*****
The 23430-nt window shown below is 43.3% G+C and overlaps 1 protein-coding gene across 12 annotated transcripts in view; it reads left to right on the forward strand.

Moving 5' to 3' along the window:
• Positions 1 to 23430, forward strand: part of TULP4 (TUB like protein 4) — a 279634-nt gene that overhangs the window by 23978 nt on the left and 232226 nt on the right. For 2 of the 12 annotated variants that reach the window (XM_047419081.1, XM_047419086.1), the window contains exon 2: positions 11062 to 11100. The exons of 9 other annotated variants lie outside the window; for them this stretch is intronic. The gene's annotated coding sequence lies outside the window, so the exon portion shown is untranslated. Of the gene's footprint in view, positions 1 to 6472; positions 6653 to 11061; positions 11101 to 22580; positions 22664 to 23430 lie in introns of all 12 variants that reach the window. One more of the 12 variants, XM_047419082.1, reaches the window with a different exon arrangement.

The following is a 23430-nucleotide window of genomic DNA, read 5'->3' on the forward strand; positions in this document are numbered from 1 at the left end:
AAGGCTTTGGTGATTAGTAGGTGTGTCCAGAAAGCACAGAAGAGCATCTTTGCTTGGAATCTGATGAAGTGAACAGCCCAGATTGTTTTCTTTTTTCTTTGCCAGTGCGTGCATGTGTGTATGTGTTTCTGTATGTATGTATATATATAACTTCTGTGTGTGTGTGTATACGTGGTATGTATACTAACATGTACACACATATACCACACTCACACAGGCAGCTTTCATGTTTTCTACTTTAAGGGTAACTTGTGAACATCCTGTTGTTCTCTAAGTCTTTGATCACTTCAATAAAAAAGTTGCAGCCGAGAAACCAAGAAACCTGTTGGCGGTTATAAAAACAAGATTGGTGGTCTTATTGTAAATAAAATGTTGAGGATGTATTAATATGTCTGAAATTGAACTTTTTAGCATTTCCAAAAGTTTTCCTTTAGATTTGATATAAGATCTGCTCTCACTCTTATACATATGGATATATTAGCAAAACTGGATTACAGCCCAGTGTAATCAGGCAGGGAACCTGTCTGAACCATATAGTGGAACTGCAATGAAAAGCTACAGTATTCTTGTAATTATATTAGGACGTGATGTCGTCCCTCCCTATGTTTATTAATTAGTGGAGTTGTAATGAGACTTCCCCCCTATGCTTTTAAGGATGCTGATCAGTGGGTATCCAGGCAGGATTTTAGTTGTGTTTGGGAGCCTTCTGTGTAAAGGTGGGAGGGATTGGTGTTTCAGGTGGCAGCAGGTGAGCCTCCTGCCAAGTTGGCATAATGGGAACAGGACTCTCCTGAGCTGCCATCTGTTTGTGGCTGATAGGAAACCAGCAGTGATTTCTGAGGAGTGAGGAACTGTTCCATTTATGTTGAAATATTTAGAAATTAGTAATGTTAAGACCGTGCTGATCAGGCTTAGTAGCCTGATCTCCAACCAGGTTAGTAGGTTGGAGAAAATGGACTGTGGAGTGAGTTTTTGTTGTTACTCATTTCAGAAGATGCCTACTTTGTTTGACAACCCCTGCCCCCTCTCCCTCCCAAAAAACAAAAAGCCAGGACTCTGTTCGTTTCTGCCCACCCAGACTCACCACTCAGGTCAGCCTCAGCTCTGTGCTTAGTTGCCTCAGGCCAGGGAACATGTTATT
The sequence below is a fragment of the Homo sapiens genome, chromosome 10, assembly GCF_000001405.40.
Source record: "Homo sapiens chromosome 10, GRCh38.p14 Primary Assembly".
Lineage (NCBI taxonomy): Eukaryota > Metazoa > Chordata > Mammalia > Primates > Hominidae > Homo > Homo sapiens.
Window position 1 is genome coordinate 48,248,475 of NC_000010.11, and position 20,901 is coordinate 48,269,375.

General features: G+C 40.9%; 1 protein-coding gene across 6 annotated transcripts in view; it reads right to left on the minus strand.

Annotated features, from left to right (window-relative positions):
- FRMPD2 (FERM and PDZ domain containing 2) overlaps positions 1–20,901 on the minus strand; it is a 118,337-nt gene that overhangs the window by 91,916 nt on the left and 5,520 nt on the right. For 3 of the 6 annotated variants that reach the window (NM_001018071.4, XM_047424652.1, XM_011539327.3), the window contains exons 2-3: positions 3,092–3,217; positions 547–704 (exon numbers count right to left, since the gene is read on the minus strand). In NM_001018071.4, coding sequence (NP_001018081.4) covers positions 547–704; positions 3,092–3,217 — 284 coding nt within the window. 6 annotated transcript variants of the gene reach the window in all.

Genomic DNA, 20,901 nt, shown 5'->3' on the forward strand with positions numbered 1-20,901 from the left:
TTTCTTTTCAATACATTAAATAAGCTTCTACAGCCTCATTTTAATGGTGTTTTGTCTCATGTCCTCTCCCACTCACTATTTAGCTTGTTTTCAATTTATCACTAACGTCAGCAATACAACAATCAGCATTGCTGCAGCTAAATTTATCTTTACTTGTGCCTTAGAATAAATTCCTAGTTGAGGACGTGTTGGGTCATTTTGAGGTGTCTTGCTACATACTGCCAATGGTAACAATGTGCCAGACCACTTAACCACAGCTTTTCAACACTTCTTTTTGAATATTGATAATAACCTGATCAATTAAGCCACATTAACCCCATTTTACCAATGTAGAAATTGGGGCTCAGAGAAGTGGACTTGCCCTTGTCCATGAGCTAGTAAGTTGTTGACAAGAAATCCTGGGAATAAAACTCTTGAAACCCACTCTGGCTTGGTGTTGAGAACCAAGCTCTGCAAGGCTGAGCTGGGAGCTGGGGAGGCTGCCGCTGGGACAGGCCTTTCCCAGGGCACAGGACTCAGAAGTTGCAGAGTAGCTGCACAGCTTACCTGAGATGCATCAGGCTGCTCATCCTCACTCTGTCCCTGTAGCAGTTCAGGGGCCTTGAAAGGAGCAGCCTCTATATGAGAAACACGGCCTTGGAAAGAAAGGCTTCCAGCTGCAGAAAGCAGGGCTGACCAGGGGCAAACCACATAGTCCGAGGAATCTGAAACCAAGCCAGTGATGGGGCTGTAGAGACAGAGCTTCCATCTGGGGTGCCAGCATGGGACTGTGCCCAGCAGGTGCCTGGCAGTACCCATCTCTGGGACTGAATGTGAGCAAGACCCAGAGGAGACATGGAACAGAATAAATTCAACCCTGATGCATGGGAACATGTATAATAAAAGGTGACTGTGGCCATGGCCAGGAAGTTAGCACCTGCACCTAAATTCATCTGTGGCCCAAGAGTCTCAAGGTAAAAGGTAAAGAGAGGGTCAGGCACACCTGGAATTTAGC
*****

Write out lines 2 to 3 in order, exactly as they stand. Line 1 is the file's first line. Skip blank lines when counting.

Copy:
Moving 5' to 3' along the window:
• Positions 1 to 23430, forward strand: part of TULP4 (TUB like protein 4) — a 279634-nt gene that overhangs the window by 23978 nt on the left and 232226 nt on the right. For 2 of the 12 annotated variants that reach the window (XM_047419081.1, XM_047419086.1), the window contains exon 2: positions 11062 to 11100. The exons of 9 other annotated variants lie outside the window; for them this stretch is intronic. The gene's annotated coding sequence lies outside the window, so the exon portion shown is untranslated. Of the gene's footprint in view, positions 1 to 6472; positions 6653 to 11061; positions 11101 to 22580; positions 22664 to 23430 lie in introns of all 12 variants that reach the window. One more of the 12 variants, XM_047419082.1, reaches the window with a different exon arrangement.